The animals raised in confined feeding operations produce manure and wastewater that is collected and stored in pits, tanks, lagoons, and other storage devices. Most farmers apply the manure to area fields as fertilizer. When stored and applied properly, this beneficial reuse provides a natural source of nutrients for crop production. It also lessens the need for fuel and other resources that are used in the production of commercial fertilizer.
Waste digesters, which collect manure, biomass, or other appropriate feedstock, convert the energy stored in its organic matter into methane, which is used to produce energy (gas or electricity) for on-farm or off-farm use. In addition to producing renewable energy, waste digesters can improve air quality by reducing odors and greenhouse gas emissions and protect water quality by reducing the potential for pathogens to enter surface water or ground water.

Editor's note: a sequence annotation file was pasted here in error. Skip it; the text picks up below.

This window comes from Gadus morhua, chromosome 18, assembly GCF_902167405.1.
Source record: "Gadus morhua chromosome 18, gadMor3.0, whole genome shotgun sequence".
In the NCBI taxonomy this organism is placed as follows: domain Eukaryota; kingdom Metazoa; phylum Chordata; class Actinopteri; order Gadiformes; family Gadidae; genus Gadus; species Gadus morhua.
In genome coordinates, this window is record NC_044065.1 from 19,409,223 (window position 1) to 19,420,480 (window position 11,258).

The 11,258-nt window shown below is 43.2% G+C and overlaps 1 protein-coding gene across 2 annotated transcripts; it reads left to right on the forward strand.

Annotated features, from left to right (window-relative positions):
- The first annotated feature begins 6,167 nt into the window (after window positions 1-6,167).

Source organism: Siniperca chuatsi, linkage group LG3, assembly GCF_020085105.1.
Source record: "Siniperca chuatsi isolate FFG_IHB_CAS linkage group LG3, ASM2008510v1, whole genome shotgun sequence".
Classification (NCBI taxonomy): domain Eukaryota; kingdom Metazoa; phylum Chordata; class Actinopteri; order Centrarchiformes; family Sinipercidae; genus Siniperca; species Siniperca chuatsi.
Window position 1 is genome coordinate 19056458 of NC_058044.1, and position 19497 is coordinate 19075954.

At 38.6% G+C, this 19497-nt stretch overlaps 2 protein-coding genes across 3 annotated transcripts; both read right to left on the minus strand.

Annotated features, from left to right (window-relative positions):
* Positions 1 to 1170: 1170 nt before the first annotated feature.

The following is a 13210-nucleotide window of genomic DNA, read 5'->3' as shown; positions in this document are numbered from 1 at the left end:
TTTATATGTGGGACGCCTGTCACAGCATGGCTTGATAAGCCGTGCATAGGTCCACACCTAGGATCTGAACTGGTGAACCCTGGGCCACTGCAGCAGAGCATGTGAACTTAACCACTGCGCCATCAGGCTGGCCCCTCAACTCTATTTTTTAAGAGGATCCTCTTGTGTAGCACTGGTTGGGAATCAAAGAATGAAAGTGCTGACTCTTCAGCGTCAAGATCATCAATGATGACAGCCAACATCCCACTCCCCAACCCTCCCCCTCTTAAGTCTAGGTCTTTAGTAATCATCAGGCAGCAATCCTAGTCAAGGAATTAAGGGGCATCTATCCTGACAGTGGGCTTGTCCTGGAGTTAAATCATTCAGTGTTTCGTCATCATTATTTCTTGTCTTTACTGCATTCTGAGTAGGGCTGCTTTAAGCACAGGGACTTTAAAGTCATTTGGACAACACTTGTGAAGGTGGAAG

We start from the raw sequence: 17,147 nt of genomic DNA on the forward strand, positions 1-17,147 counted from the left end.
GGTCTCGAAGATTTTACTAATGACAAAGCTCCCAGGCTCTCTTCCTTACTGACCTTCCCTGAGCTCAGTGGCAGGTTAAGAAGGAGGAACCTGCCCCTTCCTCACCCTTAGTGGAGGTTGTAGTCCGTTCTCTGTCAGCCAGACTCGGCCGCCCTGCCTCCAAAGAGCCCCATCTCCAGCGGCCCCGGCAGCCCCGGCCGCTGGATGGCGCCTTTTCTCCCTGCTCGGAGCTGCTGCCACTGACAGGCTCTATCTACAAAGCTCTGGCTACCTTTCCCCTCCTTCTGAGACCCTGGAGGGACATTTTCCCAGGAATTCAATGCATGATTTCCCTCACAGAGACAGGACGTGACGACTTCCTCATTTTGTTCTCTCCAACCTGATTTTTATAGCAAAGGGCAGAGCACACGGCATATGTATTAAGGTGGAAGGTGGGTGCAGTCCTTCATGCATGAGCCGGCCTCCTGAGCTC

Potential for Water Contamination
If manure is improperly applied to the land, or if it leaks or spills from storage areas or during transport, it is possible that storm water could come in contact with the manure, carry contaminants to surface or ground water, and impair its quality. Indiana’s Confined Feeding Program is intended to protect water quality by providing an oversight process to ensure waste storage structures are designed, constructed, and maintained to be structurally sound and that manure is handled and land applied in an environmentally acceptable manner.
Sometimes odors from livestock and poultry farms are an issue for nearby neighbors. IDEM does not regulate odors from farms. The agency provides farmers with guidance on best management practices to reduce odors. IDEM does have a separate permitting process for waste digesters, which can use manure as a feedstock and may be located at a farm. Waste digesters can improve air quality by reducing odors. IDEM monitors and inspects those facilities on a regular basis.